how about low fat diets? with high protien and and medium carbs?

Low fat diets dont work, especially if your a man.


There are things called Essential Amino Acids that you have to get from your foods and if you dont get them you will die.

There are also things called essential Fatty Acids, that you must get as well from your foods or you will die.

There is no such thing as an essential carbohydrate.


Many people can get sufficient carb intake if they eat plenty of veggies and some fruits


Now back to the Fat you speak of so low fat dose not work because you wont get your essential fatty acids for your health and it will make u hungry in order so you can get those nutrients.

Also your brain is 60% fat, and your cells in your body tend to be covered and coated with fats and Cholesterol

Guess what else your body makes from Cholesterol?

Testosterone.


Yes our friend Testosterone is made from cholesterol, so by going low fat you can impede your body from making as much test as it can.

But the simple trick to finding good fats is to think natural. Good meats, red meat has a lot of good fats, as well as whole milk and cheeses, the skin on chicken, fatty fish like Salmon and Tuna are loaded with Omega 3s and 6s and good pieces of pork as well Also natural butter, not spread because they are highly processed im talking real butter.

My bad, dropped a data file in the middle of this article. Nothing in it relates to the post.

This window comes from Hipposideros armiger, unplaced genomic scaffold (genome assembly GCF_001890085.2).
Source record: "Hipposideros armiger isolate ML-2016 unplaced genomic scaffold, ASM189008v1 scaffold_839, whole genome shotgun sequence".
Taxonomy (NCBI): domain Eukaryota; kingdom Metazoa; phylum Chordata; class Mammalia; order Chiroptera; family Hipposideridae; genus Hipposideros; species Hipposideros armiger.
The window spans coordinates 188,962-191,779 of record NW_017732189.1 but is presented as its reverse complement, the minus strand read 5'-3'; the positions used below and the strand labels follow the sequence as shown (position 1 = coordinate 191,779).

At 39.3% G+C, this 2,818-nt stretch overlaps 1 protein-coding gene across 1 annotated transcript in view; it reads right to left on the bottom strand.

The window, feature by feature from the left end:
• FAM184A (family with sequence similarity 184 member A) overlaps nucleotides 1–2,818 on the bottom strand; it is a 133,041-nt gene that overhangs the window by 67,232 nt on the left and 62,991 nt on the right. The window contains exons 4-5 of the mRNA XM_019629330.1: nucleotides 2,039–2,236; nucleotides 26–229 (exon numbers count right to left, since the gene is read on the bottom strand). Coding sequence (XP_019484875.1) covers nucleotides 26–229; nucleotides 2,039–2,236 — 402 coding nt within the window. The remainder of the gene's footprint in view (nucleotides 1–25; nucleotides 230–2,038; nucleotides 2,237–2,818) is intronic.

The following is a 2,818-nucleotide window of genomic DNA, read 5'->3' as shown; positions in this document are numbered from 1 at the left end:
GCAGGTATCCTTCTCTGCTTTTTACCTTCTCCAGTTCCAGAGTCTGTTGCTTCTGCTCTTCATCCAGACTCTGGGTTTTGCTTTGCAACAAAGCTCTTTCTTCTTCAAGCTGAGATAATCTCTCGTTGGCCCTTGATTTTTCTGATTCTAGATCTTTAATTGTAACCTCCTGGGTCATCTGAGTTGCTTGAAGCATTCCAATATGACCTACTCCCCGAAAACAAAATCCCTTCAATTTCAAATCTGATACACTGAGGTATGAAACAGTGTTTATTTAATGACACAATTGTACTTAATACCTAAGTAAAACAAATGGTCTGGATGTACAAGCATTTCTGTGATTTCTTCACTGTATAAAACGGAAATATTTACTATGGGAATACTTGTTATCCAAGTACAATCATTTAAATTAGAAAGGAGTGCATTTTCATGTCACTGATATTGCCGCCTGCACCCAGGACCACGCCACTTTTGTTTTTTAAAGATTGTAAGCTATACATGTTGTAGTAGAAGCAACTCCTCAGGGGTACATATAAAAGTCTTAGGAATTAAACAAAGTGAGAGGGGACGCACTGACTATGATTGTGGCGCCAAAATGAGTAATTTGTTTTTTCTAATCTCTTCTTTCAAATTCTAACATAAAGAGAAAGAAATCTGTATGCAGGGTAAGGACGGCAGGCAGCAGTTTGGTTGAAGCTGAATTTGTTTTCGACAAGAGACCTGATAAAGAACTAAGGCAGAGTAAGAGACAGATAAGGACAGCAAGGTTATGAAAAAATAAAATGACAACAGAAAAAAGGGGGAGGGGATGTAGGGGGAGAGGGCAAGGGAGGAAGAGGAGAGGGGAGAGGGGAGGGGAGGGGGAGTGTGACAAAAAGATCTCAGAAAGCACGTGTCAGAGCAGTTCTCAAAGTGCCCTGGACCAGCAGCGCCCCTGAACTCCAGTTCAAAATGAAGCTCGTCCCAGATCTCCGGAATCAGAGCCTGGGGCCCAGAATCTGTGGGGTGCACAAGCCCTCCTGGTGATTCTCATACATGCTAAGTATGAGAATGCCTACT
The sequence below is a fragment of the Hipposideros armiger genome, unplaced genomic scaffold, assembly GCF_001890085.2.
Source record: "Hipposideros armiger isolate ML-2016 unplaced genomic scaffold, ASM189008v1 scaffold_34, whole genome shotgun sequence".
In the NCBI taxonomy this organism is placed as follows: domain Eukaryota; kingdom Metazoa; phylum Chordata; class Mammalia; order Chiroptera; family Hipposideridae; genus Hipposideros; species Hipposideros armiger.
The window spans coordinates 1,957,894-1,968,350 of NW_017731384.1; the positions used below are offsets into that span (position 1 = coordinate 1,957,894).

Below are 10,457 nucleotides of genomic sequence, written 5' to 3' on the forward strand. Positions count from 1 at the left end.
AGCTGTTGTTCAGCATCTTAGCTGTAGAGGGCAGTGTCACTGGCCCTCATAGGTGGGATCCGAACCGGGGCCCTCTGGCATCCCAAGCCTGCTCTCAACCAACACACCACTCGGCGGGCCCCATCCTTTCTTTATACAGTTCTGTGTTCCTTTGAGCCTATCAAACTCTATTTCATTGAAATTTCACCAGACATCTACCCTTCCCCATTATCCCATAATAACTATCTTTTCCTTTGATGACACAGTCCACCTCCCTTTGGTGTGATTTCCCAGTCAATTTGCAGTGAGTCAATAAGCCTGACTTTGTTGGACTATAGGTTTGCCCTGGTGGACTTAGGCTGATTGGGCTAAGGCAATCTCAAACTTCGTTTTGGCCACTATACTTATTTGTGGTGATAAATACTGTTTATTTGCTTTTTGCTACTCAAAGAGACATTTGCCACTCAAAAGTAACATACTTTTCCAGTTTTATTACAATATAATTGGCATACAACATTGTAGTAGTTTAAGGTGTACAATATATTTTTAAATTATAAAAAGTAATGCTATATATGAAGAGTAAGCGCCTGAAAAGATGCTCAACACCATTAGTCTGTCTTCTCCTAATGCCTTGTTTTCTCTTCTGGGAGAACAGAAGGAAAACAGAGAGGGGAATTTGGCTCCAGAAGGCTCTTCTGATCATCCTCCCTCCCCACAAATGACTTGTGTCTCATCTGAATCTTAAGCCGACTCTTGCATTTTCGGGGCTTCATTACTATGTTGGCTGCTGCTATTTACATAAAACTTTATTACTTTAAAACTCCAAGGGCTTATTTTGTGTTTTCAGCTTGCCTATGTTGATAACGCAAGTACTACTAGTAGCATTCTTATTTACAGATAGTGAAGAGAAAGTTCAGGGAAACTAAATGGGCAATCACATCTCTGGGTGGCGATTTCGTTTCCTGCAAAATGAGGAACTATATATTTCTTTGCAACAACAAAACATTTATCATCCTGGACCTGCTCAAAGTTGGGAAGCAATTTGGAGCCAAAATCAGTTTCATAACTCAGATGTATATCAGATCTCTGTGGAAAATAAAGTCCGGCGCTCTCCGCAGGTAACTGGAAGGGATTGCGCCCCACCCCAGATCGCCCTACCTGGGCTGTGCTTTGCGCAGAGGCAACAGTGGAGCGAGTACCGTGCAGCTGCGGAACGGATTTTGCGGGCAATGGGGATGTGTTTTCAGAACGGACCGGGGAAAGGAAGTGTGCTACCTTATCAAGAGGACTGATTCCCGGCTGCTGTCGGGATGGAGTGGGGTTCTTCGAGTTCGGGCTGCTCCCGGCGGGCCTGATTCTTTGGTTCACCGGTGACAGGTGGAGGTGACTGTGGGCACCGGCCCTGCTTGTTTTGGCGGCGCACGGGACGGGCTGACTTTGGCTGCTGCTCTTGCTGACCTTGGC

Then you have your good oils. You want cold pressed oils, nothing hydrogenated. Olive oils are great (extra virgin for salads and dressings, and tasty additions to protein shakes, virgin can be used for blanching or coating for baking, and regular olive oil for cooking) Peanut oil, coconut oils, walnut oil things of that nature.

Also believe it or not Lard is much healthier for you than Vegetable oil. Lard is nothing more than rendered pork fat which again is a natural substance, much better than vegetable oil which is highly processed and hot pressed and cooked and hydrogenated, and better than canola which under goes the same process. Now dont go slathering lard on all of your food, but it is a healthier alternative than using processed oils

Fat is found naturally in all human diets for as long as our existence, dont deny it.

Also stay away from anything labeled "low fat, no fat" or anything like that. Because if something naturally has fat in it, and you remove the fat its no longer what it is and its no longer real food or healthy for you, also eat your whole damn eggs, the yolk contains tons of good HDL cholesterol, its good for ya, plus it contains enzymes that will help you digest the protein in the whites, yes that right if you only eat egg whites your only getting about 30% of the protein into your body, so stop being weenies and wasting eggs eat the whole things, its way more tasty

Joe Black
07-28-2009, 03:27 AM
I will tell you that from my personal experience, choosing when to eat carbs has made an incredible difference to my own weight loss.

I only eat carbohydrates if I deserve them and that's either during/immediately after a workout (in the form of a drink) and after workout (about an hour after in the form of a meal). All other times of the day my carbohydrate sources are either fruit or vegetables and therefore pretty low.

My protein and fat intake is pretty high through the day and I have found this approach has really caused my weight to drop.

Optimum08
07-28-2009, 08:45 AM
I will tell you that from my personal experience, choosing when to eat carbs has made an incredible difference to my own weight loss.